There’s very little that most people wouldn’t do for their furry friends.
But considering that pet expenses can get costly — the average dog owner spends about $1,200 a year on their pet and the average cat owner spends $687 — it makes sense to save money where you can. That’s especially true if your pet has major health issues.
One way you might be able to lower your expenses is by taking pet-related tax deductions. Unfortunately, you can’t claim pets as dependents or put them on your insurance, but you may be able to write off some expenses depending on the role they play in your life.
“It comes down to how the animal is classified and having the proof you need to claim the deductions,” said Edwin Plotts, head of growth at Pawlicy Advisor, a pet insurance marketplace.
To get any of the five animal-related deductions below, you have to itemize your taxes. Whether that makes sense depends on if your total deductible expenses are above the standard deduction amount of $12,550 for single-filers and $25,100 for joint filers.
If you’re blind, deaf, use a wheelchair, have post-traumatic stress disorder (PTSD) or one of several other disabilities, and you rely on a guide dog or service animal for help, you could be eligible for several tax deductions.
You might be able to deduct expenses for food, training, grooming, and veterinary costs, Plotts said. You should be able to deduct any expenses above 7.5% of your adjusted gross income that are related to the animal helping you in a medical capacity.
It’s not enough, though, that your pet gives you comfort. There are specific criteria they must meet.
“The animal will have to be trained or certified as treatment for a diagnosed illness or condition," Plotts said. "You might also need a doctor’s note describing the medical necessity."
You can see how the IRS classifies service animals here.
Guard dogs and pest-control cats
If your family pet also works in the family business — say as a guard dog or as a pest-control cat — you might be able to deduct expenses like food and vet care.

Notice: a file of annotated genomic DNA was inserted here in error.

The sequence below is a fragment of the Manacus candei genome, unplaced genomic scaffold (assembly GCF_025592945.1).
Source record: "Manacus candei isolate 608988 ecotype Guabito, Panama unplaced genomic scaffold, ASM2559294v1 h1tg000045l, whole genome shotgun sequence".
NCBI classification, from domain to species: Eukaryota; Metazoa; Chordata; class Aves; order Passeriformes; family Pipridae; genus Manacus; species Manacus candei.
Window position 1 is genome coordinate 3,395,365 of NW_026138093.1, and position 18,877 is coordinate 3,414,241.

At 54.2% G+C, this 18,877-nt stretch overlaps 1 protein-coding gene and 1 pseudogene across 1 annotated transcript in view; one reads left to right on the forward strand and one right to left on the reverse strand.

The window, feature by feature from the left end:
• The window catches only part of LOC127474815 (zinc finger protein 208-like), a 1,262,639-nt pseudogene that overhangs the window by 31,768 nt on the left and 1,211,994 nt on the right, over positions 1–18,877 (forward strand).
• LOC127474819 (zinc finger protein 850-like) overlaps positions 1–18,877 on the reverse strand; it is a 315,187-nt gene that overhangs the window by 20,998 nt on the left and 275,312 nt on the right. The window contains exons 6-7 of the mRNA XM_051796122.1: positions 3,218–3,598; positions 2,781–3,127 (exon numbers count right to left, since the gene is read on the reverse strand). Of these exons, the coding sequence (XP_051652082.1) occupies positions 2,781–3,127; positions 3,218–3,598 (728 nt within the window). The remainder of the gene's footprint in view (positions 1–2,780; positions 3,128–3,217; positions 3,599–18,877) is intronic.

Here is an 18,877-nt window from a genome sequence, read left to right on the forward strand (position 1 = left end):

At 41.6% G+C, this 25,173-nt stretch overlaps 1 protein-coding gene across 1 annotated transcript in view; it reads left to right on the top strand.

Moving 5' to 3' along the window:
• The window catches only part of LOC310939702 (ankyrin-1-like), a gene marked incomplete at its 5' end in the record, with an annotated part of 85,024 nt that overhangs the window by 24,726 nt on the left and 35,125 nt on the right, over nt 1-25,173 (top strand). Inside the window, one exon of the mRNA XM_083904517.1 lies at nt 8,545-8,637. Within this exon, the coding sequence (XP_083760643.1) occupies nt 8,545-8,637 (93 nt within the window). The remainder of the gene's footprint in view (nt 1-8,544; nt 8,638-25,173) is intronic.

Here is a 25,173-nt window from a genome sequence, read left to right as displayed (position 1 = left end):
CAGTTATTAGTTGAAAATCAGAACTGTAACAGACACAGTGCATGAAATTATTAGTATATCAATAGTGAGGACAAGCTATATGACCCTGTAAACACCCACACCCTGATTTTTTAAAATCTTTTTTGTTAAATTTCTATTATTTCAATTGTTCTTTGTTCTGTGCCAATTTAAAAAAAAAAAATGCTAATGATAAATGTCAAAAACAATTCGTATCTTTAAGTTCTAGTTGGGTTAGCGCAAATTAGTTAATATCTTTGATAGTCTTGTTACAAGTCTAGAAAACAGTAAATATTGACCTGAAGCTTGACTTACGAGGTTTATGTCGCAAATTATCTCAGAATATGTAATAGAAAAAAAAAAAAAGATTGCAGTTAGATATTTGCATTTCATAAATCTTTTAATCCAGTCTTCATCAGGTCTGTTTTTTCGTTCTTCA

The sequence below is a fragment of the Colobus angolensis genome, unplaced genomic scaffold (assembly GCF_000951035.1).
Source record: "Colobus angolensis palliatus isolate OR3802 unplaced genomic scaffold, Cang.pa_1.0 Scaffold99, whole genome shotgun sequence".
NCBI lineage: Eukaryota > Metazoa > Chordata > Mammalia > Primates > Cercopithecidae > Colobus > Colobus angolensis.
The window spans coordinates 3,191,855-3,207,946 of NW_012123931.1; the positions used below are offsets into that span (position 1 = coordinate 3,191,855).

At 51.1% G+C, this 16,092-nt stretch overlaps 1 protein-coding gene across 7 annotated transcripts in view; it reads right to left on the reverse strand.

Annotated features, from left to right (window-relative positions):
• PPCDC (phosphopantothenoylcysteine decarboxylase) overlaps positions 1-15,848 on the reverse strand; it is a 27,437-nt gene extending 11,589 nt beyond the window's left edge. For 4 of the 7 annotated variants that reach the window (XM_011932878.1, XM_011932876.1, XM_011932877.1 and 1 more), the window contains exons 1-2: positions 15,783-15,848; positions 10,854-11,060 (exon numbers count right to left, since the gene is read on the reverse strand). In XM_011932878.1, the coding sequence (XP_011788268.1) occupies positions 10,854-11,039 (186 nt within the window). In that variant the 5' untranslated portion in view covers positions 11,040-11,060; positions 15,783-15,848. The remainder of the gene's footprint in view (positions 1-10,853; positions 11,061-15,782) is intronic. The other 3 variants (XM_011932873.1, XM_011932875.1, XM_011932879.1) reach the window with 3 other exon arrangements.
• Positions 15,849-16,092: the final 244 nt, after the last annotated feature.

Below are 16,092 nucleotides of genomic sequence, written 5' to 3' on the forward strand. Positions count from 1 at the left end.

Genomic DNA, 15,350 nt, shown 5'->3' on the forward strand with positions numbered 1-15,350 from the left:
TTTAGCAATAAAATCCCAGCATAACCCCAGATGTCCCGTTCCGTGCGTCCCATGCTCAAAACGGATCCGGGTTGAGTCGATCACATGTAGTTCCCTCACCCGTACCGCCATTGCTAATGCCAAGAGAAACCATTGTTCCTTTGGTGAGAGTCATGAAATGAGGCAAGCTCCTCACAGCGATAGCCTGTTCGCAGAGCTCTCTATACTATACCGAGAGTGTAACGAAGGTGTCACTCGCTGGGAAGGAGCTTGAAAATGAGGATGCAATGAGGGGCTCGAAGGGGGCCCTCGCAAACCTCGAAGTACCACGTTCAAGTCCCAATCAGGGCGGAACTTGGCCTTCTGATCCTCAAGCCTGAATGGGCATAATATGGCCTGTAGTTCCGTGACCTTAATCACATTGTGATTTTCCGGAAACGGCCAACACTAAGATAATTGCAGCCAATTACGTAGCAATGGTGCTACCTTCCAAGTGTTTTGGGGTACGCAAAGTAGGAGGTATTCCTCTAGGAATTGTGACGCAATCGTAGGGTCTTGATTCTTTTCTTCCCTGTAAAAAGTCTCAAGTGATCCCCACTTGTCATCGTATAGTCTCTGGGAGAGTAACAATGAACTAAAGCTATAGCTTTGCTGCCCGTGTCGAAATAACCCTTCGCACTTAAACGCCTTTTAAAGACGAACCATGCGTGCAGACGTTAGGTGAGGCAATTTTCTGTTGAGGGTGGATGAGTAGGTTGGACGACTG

But be prepared to “prove that the animal is ordinary and necessary in your line of business,” Plotts said. And no matter how fierce your Chihuahua might be, size and breed do come into play for guard dog approval.
To help get these deductions, keep good records of the time your pet spends at your business and any expenses you incur while they are there.
Hobby turned business
Pet-related hobbies like dog shows are no longer tax deductible, but if a hobby has suddenly turned into a real business, that’s on the table.
Maybe those cute cat videos you post on a monetized YouTube channel have really taken off or your pet has become a star on the advertising scene. Keep track of your pet-related expenses and income the same way you would your own income and expenses.
Money you spend caring for foster animals is considered a charitable donation if it’s for a qualified nonprofit. Most animal shelters will cover the costs of food and medical expenses for the pets people foster, but anything you’re not reimbursed for could potentially qualify. Just be sure to track all your expenses and keep receipts.
Pet-related moving expenses
It used to be that if you had to move due to work, you could deduct some of your qualified moving expenses, even for your pet. Those deductions, though, were eliminated for everyone except military members starting with tax year 2018.
That doesn’t mean you're totally out of luck. A few states, including California, still allow moving deductions on your state taxes if you meet certain criteria. Check with your state to see if you qualify.
Read more information and tips in our Taxes section